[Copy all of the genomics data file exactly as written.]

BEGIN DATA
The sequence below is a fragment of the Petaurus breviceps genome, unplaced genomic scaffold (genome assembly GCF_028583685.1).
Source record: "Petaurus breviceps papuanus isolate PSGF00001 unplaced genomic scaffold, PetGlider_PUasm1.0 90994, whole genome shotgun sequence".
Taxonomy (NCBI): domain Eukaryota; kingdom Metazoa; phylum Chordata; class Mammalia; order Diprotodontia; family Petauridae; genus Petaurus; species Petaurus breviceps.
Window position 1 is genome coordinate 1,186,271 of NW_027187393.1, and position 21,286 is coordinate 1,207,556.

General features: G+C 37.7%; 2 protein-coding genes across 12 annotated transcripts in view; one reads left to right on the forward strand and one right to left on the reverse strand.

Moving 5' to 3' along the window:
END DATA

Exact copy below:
The sequence below is a fragment of the Petaurus breviceps genome, unplaced genomic scaffold (genome assembly GCF_028583685.1).
Source record: "Petaurus breviceps papuanus isolate PSGF00001 unplaced genomic scaffold, PetGlider_PUasm1.0 90994, whole genome shotgun sequence".
Taxonomy (NCBI): domain Eukaryota; kingdom Metazoa; phylum Chordata; class Mammalia; order Diprotodontia; family Petauridae; genus Petaurus; species Petaurus breviceps.
Window position 1 is genome coordinate 1,186,271 of NW_027187393.1, and position 21,286 is coordinate 1,207,556.

General features: G+C 37.7%; 2 protein-coding genes across 12 annotated transcripts in view; one reads left to right on the forward strand and one right to left on the reverse strand.

Moving 5' to 3' along the window: